Wednesday, December 01, 2010

Cliff Richard’s ‘Little Town’ for Christmas No1

Ah, the gloriously authentic days before they started to mime. This would probably now be banned by the BBC lest it offend minority faiths.

Unless the hair offends first.

You have to hand it to Sir Cliff, he does cracking Christmas songs, invariably with a genuinely Christian incarnational theme, and ‘Little Town’ is the best:

How silently, how silently,
The wondrous gift is given!
So God imparts to human hearts
The blessings of His Heaven.
No ear may hear His coming;
But in this world of sin,
Where meek souls will receive Him still
The dear Christ enters in.
It would be great to get these glorious lyrics filling the airwaves this Christmas after the dross of the expletive-ridden effort which made it to No1 last year.

The Facebook campaign to get this version of the carol into the charts is progressing steadily, though there is quite a way to go before it reaches the stratospheric heights of X-Factor’s anointed. There are presently enough supporters to ensure that the song enters the Top 40, and this would be the first time it has charted since 1982 when it was first released.

Sir Cliff is generously donating all of his download royalties on this song to Alzheimer’s Research, and His Grace has opened a JustGiving page for direct donations. Sir Cliff’s mother passed away in 2007 after living with dementia for more than 10 years. Asked if the way dementia is portrayed has changed in recent years, Sir Cliff replied:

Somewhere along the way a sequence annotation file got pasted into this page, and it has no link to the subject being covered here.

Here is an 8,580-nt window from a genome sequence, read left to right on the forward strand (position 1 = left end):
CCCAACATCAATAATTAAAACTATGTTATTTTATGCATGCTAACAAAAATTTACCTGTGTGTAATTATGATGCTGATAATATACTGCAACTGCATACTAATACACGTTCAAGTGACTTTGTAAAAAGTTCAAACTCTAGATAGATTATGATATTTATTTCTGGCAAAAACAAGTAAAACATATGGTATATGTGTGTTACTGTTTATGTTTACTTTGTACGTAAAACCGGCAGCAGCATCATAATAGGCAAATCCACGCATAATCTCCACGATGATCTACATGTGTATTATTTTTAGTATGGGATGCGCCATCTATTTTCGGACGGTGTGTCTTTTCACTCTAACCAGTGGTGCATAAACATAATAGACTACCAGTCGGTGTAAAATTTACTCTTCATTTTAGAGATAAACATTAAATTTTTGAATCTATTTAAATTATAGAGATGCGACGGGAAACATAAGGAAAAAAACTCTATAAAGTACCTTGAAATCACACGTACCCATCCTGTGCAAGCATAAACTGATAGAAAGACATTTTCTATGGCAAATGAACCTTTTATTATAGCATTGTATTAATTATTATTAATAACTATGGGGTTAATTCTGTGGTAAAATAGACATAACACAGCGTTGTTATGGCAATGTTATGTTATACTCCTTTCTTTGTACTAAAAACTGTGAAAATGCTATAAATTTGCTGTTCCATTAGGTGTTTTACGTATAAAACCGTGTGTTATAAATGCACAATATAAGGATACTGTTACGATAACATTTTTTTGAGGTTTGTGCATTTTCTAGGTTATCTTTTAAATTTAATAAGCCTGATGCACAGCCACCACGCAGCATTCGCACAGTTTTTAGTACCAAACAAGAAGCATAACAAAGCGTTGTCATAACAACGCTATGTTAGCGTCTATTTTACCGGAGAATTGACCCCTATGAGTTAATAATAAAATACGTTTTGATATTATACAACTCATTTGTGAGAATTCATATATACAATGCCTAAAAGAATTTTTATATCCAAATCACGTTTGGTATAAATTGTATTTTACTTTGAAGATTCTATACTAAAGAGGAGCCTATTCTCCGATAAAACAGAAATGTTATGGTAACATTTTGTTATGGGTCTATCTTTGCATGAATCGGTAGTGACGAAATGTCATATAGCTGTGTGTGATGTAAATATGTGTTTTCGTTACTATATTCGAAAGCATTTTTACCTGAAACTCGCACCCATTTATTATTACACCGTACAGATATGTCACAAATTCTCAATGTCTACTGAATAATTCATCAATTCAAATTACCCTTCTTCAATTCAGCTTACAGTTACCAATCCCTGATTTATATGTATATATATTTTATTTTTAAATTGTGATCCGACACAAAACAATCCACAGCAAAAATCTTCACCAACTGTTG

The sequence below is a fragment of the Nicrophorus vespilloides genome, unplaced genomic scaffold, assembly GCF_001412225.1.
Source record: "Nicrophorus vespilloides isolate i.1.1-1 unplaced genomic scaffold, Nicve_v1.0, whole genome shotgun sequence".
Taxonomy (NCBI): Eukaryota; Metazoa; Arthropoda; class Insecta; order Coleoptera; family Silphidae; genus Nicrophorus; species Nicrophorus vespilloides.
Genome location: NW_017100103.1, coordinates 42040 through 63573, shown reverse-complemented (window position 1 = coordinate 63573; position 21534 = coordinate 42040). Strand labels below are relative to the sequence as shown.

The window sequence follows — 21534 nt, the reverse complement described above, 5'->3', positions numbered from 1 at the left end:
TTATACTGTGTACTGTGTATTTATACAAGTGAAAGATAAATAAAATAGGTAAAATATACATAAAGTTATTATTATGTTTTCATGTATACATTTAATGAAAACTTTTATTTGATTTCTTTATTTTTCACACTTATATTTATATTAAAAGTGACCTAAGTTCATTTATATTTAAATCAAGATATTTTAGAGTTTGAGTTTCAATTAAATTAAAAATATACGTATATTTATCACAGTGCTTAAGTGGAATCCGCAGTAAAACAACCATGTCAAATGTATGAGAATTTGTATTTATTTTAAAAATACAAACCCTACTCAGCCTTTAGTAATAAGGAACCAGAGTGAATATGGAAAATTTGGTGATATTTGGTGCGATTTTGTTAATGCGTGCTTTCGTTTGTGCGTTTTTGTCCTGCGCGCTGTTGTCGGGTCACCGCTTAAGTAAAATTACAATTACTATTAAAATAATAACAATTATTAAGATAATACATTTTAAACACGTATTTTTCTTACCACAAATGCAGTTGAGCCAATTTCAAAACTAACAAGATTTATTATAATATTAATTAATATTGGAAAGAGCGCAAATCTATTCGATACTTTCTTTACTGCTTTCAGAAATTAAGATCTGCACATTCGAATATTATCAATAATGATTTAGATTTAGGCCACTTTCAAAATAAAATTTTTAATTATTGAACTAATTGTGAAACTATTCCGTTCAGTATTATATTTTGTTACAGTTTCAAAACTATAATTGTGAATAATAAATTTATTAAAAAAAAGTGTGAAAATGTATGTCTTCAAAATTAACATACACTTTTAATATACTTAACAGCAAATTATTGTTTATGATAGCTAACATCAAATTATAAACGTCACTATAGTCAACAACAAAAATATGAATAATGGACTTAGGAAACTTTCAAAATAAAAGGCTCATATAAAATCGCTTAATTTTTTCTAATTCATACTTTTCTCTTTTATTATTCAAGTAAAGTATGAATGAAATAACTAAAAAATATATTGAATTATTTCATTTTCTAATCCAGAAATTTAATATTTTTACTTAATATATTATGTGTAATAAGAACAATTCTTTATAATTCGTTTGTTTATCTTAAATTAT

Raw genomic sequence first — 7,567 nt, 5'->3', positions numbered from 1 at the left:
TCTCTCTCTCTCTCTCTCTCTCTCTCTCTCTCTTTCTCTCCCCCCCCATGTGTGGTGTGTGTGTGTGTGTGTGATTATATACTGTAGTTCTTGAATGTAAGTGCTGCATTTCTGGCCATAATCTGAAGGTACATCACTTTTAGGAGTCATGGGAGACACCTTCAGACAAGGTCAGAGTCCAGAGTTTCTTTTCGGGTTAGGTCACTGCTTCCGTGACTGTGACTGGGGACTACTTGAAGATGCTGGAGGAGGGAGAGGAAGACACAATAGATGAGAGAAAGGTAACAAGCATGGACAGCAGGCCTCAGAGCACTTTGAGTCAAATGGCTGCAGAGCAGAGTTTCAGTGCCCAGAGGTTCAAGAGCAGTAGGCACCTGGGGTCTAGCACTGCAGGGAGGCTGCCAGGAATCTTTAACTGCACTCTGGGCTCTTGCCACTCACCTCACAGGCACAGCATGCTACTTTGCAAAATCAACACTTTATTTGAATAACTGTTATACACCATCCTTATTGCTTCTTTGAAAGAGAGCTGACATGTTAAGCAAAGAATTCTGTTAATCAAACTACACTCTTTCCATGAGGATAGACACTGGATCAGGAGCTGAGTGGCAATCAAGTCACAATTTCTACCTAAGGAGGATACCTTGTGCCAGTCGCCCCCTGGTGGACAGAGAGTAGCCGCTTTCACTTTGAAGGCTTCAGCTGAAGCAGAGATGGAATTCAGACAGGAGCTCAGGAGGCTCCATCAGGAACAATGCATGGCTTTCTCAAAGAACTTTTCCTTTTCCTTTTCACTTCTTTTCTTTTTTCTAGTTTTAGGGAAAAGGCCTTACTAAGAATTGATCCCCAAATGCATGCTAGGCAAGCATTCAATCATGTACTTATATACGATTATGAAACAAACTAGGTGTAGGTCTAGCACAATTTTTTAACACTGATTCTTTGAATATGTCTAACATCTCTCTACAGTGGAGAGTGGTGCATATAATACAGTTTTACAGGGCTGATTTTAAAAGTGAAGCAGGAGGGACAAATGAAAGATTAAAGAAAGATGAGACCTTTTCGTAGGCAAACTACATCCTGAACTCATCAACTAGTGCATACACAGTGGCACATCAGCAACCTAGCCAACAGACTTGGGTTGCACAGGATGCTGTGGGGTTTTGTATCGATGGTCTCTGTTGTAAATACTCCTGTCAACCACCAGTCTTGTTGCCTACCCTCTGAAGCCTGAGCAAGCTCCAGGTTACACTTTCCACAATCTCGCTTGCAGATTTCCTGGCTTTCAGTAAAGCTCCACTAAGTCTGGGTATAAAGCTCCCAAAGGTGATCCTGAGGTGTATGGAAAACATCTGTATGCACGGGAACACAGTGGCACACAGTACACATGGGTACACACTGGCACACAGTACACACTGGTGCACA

"I'd like to think it has but there's still a long way to go. Money is always going to be the answer for things like this, to research the causes and hopefully find a cure. But I think the fact that people are talking about dementia much more freely is a great start.

"My family and I have been through dementia with my mother and before that we never realised what it all meant. It was a real eye opener for us and a big lesson for us all. And now I find myself able to talk about it quite openly and say that my mum had suffered, yes - I think we're on the way to improving things."
Out of sensitivity to the conscience issues of many, Alzheimer’s Research have agreed that no monies raised through this campaign will fund embryo research.

And every £1 helps.

So whether or not you support the campaign and whether you love Sir Cliff or loathe him, the charity cause is most worthy: there is no Christmas loneliness quite like the interminable loneliness of a family living with a loved one who can no longer remember names, faces, happy memories: you mourn them for years before they pass away.

In this season of Advent, His Grace would like to thank all of his readers and communicants for making November another record-breaking year for this blog.

His Grace has seen 91,592 visits with 98,362 unique views making 113,854 page-views (Google Analytics).

Most of the traffic comes direct through search engines, but His Grace would like to thank those who have linked to him over the past month, in particular:

Iain Dale’s Diary 6,606
EUReferendum 2,014
ConservativeHome 1,460
Anglican Mainstream 1,379
Guido Fawkes 1,212

By far, His Grace’s most popular page in November was that concerning Bishop Pete Broadbent, with 4,021 views.

As we look forward to celebrating the coming of the Christ Child, His Grace wishes all of his readers and communicants a blessed Advent season.